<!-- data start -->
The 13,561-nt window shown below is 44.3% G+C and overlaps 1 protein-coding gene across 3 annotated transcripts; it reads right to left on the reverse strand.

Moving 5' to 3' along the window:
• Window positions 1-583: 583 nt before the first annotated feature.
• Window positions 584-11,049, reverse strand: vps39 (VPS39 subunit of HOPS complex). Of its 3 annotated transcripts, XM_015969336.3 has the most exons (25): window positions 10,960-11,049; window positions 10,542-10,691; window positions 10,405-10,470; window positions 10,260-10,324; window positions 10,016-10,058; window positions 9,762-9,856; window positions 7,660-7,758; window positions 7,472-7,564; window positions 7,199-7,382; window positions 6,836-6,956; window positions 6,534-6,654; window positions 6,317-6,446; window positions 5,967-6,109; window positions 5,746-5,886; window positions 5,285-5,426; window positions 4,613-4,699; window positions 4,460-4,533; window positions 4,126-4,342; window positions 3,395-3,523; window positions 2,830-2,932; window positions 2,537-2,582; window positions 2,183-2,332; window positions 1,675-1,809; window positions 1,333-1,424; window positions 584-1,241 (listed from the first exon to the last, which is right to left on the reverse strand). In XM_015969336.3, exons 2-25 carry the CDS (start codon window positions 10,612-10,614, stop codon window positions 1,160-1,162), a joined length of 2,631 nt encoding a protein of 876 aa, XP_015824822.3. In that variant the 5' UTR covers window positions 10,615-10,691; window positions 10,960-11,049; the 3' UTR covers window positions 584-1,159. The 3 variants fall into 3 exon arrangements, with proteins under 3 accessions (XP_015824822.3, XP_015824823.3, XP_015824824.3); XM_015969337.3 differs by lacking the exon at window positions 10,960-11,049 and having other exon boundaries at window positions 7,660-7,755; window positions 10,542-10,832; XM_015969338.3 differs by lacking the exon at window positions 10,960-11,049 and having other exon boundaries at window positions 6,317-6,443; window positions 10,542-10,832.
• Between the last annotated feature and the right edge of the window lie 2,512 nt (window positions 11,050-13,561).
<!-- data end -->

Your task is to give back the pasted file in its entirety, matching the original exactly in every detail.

The 13,561-nt window shown below is 44.3% G+C and overlaps 1 protein-coding gene across 3 annotated transcripts; it reads right to left on the reverse strand.

Moving 5' to 3' along the window:
• Window positions 1-583: 583 nt before the first annotated feature.
• Window positions 584-11,049, reverse strand: vps39 (VPS39 subunit of HOPS complex). Of its 3 annotated transcripts, XM_015969336.3 has the most exons (25): window positions 10,960-11,049; window positions 10,542-10,691; window positions 10,405-10,470; window positions 10,260-10,324; window positions 10,016-10,058; window positions 9,762-9,856; window positions 7,660-7,758; window positions 7,472-7,564; window positions 7,199-7,382; window positions 6,836-6,956; window positions 6,534-6,654; window positions 6,317-6,446; window positions 5,967-6,109; window positions 5,746-5,886; window positions 5,285-5,426; window positions 4,613-4,699; window positions 4,460-4,533; window positions 4,126-4,342; window positions 3,395-3,523; window positions 2,830-2,932; window positions 2,537-2,582; window positions 2,183-2,332; window positions 1,675-1,809; window positions 1,333-1,424; window positions 584-1,241 (listed from the first exon to the last, which is right to left on the reverse strand). In XM_015969336.3, exons 2-25 carry the CDS (start codon window positions 10,612-10,614, stop codon window positions 1,160-1,162), a joined length of 2,631 nt encoding a protein of 876 aa, XP_015824822.3. In that variant the 5' UTR covers window positions 10,615-10,691; window positions 10,960-11,049; the 3' UTR covers window positions 584-1,159. The 3 variants fall into 3 exon arrangements, with proteins under 3 accessions (XP_015824822.3, XP_015824823.3, XP_015824824.3); XM_015969337.3 differs by lacking the exon at window positions 10,960-11,049 and having other exon boundaries at window positions 7,660-7,755; window positions 10,542-10,832; XM_015969338.3 differs by lacking the exon at window positions 10,960-11,049 and having other exon boundaries at window positions 6,317-6,443; window positions 10,542-10,832.
• Between the last annotated feature and the right edge of the window lie 2,512 nt (window positions 11,050-13,561).